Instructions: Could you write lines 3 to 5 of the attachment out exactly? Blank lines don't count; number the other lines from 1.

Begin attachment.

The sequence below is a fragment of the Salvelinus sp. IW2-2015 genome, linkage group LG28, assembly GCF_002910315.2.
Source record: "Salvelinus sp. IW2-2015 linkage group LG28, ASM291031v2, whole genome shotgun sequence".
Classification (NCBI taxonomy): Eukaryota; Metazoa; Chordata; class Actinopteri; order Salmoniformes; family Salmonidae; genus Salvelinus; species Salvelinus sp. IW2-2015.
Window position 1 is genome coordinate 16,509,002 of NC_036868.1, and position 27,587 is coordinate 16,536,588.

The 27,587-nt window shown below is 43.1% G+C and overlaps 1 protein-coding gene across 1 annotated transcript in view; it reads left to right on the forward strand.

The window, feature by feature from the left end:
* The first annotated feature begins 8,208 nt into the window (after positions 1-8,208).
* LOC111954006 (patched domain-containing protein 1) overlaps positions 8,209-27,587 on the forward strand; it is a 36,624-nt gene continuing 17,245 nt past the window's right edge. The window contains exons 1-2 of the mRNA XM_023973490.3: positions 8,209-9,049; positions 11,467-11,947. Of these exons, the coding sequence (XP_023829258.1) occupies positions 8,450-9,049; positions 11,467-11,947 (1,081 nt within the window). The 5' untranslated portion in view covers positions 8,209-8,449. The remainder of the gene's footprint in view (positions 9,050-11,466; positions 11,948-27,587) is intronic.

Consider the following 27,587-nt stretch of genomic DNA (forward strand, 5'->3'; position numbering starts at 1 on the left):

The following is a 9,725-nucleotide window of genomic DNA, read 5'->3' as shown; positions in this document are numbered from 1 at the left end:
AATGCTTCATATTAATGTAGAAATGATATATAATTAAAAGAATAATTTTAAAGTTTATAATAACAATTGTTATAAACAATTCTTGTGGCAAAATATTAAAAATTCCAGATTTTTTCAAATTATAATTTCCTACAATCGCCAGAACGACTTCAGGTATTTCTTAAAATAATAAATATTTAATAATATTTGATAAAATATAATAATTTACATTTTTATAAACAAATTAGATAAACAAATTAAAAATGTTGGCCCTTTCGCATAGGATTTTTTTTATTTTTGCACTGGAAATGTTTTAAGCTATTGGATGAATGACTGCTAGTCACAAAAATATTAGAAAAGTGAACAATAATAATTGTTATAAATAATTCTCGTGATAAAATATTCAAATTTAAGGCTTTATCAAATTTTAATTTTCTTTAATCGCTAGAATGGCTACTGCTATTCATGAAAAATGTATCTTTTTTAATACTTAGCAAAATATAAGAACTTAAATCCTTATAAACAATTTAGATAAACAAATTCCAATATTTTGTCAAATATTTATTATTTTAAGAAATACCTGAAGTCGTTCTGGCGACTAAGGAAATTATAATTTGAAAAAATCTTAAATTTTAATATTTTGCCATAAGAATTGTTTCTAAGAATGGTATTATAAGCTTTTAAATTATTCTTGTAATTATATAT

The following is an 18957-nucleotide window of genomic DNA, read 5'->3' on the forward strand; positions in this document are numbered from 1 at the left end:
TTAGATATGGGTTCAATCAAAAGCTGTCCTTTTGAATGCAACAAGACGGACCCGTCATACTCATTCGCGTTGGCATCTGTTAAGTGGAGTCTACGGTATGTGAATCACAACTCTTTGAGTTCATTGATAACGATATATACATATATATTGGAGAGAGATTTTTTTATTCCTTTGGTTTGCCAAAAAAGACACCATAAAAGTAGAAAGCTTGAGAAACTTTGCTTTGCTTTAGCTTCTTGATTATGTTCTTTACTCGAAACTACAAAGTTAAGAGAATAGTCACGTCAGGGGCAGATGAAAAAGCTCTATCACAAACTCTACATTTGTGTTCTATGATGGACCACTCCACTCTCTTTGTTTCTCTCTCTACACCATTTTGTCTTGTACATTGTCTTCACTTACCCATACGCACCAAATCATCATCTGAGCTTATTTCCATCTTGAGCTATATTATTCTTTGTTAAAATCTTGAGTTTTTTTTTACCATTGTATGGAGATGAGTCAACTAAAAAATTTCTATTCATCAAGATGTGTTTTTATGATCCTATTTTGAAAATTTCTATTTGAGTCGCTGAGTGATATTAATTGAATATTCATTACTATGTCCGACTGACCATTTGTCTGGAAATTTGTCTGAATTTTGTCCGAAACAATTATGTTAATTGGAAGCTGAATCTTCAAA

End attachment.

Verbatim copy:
Classification (NCBI taxonomy): Eukaryota; Metazoa; Chordata; class Actinopteri; order Salmoniformes; family Salmonidae; genus Salvelinus; species Salvelinus sp. IW2-2015.
Window position 1 is genome coordinate 16,509,002 of NC_036868.1, and position 27,587 is coordinate 16,536,588.

The 27,587-nt window shown below is 43.1% G+C and overlaps 1 protein-coding gene across 1 annotated transcript in view; it reads left to right on the forward strand.